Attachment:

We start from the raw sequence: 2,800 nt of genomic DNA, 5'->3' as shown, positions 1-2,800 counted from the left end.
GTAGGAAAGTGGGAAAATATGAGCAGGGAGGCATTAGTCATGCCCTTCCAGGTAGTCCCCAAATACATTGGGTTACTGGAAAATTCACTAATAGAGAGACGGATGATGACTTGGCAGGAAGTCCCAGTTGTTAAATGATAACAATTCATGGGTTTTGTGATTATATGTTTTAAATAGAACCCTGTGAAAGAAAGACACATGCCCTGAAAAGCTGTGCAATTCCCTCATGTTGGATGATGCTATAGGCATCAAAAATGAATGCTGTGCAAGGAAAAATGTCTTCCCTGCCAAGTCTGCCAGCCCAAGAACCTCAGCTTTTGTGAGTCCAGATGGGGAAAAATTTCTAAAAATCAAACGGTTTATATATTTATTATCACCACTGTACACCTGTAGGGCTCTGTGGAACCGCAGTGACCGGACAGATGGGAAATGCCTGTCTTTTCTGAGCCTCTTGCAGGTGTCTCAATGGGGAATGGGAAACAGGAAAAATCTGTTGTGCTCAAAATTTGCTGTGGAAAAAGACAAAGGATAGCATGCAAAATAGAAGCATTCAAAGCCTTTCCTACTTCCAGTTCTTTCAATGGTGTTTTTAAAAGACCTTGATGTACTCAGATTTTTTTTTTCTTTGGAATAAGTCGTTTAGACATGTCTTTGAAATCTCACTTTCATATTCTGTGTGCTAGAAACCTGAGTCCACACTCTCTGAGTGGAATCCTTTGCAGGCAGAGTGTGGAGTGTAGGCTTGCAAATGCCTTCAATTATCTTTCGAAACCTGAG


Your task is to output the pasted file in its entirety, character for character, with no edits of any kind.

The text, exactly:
We start from the raw sequence: 2,800 nt of genomic DNA, 5'->3' as shown, positions 1-2,800 counted from the left end.
GTAGGAAAGTGGGAAAATATGAGCAGGGAGGCATTAGTCATGCCCTTCCAGGTAGTCCCCAAATACATTGGGTTACTGGAAAATTCACTAATAGAGAGACGGATGATGACTTGGCAGGAAGTCCCAGTTGTTAAATGATAACAATTCATGGGTTTTGTGATTATATGTTTTAAATAGAACCCTGTGAAAGAAAGACACATGCCCTGAAAAGCTGTGCAATTCCCTCATGTTGGATGATGCTATAGGCATCAAAAATGAATGCTGTGCAAGGAAAAATGTCTTCCCTGCCAAGTCTGCCAGCCCAAGAACCTCAGCTTTTGTGAGTCCAGATGGGGAAAAATTTCTAAAAATCAAACGGTTTATATATTTATTATCACCACTGTACACCTGTAGGGCTCTGTGGAACCGCAGTGACCGGACAGATGGGAAATGCCTGTCTTTTCTGAGCCTCTTGCAGGTGTCTCAATGGGGAATGGGAAACAGGAAAAATCTGTTGTGCTCAAAATTTGCTGTGGAAAAAGACAAAGGATAGCATGCAAAATAGAAGCATTCAAAGCCTTTCCTACTTCCAGTTCTTTCAATGGTGTTTTTAAAAGACCTTGATGTACTCAGATTTTTTTTTTCTTTGGAATAAGTCGTTTAGACATGTCTTTGAAATCTCACTTTCATATTCTGTGTGCTAGAAACCTGAGTCCACACTCTCTGAGTGGAATCCTTTGCAGGCAGAGTGTGGAGTGTAGGCTTGCAAATGCCTTCAATTATCTTTCGAAACCTGAG